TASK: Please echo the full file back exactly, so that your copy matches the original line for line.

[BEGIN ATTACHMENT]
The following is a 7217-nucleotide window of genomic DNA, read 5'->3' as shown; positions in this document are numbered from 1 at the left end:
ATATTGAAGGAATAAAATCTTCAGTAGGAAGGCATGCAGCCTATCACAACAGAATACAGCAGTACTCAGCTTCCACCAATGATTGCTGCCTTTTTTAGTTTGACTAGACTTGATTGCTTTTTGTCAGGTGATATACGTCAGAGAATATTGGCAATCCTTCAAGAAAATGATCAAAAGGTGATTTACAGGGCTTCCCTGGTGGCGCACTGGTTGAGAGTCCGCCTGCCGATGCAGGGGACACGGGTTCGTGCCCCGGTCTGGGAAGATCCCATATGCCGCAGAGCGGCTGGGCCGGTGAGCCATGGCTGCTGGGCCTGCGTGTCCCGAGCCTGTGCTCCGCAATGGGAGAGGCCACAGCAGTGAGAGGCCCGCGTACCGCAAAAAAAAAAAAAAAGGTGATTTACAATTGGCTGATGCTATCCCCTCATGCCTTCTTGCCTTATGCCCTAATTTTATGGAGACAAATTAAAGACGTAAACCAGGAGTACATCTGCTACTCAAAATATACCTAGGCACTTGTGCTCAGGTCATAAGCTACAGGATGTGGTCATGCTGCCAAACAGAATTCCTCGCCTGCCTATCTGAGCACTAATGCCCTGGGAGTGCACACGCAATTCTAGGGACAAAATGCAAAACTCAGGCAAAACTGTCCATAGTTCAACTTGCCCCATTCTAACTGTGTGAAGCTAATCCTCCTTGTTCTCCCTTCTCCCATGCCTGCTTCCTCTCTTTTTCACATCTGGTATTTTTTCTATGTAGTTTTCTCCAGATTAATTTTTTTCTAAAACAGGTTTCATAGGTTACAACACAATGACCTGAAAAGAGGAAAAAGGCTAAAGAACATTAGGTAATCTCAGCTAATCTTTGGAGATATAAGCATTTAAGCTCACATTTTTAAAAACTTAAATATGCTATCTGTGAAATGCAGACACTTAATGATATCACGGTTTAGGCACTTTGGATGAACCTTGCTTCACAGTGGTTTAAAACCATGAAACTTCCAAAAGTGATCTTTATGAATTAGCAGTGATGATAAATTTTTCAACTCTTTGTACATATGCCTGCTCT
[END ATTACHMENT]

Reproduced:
The following is a 7217-nucleotide window of genomic DNA, read 5'->3' as shown; positions in this document are numbered from 1 at the left end:
ATATTGAAGGAATAAAATCTTCAGTAGGAAGGCATGCAGCCTATCACAACAGAATACAGCAGTACTCAGCTTCCACCAATGATTGCTGCCTTTTTTAGTTTGACTAGACTTGATTGCTTTTTGTCAGGTGATATACGTCAGAGAATATTGGCAATCCTTCAAGAAAATGATCAAAAGGTGATTTACAGGGCTTCCCTGGTGGCGCACTGGTTGAGAGTCCGCCTGCCGATGCAGGGGACACGGGTTCGTGCCCCGGTCTGGGAAGATCCCATATGCCGCAGAGCGGCTGGGCCGGTGAGCCATGGCTGCTGGGCCTGCGTGTCCCGAGCCTGTGCTCCGCAATGGGAGAGGCCACAGCAGTGAGAGGCCCGCGTACCGCAAAAAAAAAAAAAAAGGTGATTTACAATTGGCTGATGCTATCCCCTCATGCCTTCTTGCCTTATGCCCTAATTTTATGGAGACAAATTAAAGACGTAAACCAGGAGTACATCTGCTACTCAAAATATACCTAGGCACTTGTGCTCAGGTCATAAGCTACAGGATGTGGTCATGCTGCCAAACAGAATTCCTCGCCTGCCTATCTGAGCACTAATGCCCTGGGAGTGCACACGCAATTCTAGGGACAAAATGCAAAACTCAGGCAAAACTGTCCATAGTTCAACTTGCCCCATTCTAACTGTGTGAAGCTAATCCTCCTTGTTCTCCCTTCTCCCATGCCTGCTTCCTCTCTTTTTCACATCTGGTATTTTTTCTATGTAGTTTTCTCCAGATTAATTTTTTTCTAAAACAGGTTTCATAGGTTACAACACAATGACCTGAAAAGAGGAAAAAGGCTAAAGAACATTAGGTAATCTCAGCTAATCTTTGGAGATATAAGCATTTAAGCTCACATTTTTAAAAACTTAAATATGCTATCTGTGAAATGCAGACACTTAATGATATCACGGTTTAGGCACTTTGGATGAACCTTGCTTCACAGTGGTTTAAAACCATGAAACTTCCAAAAGTGATCTTTATGAATTAGCAGTGATGATAAATTTTTCAACTCTTTGTACATATGCCTGCTCT